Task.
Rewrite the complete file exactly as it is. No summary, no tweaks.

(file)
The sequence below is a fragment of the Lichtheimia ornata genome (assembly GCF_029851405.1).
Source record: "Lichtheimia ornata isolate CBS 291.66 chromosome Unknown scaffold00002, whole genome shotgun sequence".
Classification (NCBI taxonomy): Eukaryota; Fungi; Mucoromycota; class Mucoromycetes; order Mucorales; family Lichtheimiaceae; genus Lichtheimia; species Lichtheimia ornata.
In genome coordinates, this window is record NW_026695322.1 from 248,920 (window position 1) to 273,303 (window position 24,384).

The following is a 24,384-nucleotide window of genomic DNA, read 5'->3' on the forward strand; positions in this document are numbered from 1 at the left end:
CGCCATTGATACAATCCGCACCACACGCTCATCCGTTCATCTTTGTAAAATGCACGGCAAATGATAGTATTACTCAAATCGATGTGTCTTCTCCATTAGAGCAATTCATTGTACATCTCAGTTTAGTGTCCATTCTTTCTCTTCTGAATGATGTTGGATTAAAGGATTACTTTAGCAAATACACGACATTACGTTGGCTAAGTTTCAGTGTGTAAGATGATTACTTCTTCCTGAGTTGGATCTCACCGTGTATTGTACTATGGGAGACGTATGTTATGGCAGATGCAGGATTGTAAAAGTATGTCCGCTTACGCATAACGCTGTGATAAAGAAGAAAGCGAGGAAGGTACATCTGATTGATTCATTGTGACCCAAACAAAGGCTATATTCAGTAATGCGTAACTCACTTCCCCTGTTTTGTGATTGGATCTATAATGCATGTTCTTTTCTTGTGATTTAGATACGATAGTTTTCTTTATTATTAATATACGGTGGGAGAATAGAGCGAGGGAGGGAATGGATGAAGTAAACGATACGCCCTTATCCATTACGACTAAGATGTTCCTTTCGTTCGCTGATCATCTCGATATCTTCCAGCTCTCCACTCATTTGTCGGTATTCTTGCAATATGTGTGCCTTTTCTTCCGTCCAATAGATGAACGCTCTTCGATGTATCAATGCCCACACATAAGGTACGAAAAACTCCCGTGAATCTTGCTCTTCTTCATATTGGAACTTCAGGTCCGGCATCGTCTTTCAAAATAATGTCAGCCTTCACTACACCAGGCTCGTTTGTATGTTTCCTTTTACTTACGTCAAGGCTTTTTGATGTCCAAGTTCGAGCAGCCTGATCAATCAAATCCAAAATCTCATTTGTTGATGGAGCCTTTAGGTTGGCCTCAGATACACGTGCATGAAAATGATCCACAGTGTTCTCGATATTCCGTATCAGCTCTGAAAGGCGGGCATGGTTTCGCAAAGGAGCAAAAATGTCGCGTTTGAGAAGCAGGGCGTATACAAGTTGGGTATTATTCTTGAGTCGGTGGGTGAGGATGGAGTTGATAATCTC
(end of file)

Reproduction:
The sequence below is a fragment of the Lichtheimia ornata genome (assembly GCF_029851405.1).
Source record: "Lichtheimia ornata isolate CBS 291.66 chromosome Unknown scaffold00002, whole genome shotgun sequence".
Classification (NCBI taxonomy): Eukaryota; Fungi; Mucoromycota; class Mucoromycetes; order Mucorales; family Lichtheimiaceae; genus Lichtheimia; species Lichtheimia ornata.
In genome coordinates, this window is record NW_026695322.1 from 248,920 (window position 1) to 273,303 (window position 24,384).

The following is a 24,384-nucleotide window of genomic DNA, read 5'->3' on the forward strand; positions in this document are numbered from 1 at the left end:
CGCCATTGATACAATCCGCACCACACGCTCATCCGTTCATCTTTGTAAAATGCACGGCAAATGATAGTATTACTCAAATCGATGTGTCTTCTCCATTAGAGCAATTCATTGTACATCTCAGTTTAGTGTCCATTCTTTCTCTTCTGAATGATGTTGGATTAAAGGATTACTTTAGCAAATACACGACATTACGTTGGCTAAGTTTCAGTGTGTAAGATGATTACTTCTTCCTGAGTTGGATCTCACCGTGTATTGTACTATGGGAGACGTATGTTATGGCAGATGCAGGATTGTAAAAGTATGTCCGCTTACGCATAACGCTGTGATAAAGAAGAAAGCGAGGAAGGTACATCTGATTGATTCATTGTGACCCAAACAAAGGCTATATTCAGTAATGCGTAACTCACTTCCCCTGTTTTGTGATTGGATCTATAATGCATGTTCTTTTCTTGTGATTTAGATACGATAGTTTTCTTTATTATTAATATACGGTGGGAGAATAGAGCGAGGGAGGGAATGGATGAAGTAAACGATACGCCCTTATCCATTACGACTAAGATGTTCCTTTCGTTCGCTGATCATCTCGATATCTTCCAGCTCTCCACTCATTTGTCGGTATTCTTGCAATATGTGTGCCTTTTCTTCCGTCCAATAGATGAACGCTCTTCGATGTATCAATGCCCACACATAAGGTACGAAAAACTCCCGTGAATCTTGCTCTTCTTCATATTGGAACTTCAGGTCCGGCATCGTCTTTCAAAATAATGTCAGCCTTCACTACACCAGGCTCGTTTGTATGTTTCCTTTTACTTACGTCAAGGCTTTTTGATGTCCAAGTTCGAGCAGCCTGATCAATCAAATCCAAAATCTCATTTGTTGATGGAGCCTTTAGGTTGGCCTCAGATACACGTGCATGAAAATGATCCACAGTGTTCTCGATATTCCGTATCAGCTCTGAAAGGCGGGCATGGTTTCGCAAAGGAGCAAAAATGTCGCGTTTGAGAAGCAGGGCGTATACAAGTTGGGTATTATTCTTGAGTCGGTGGGTGAGGATGGAGTTGATAATCTC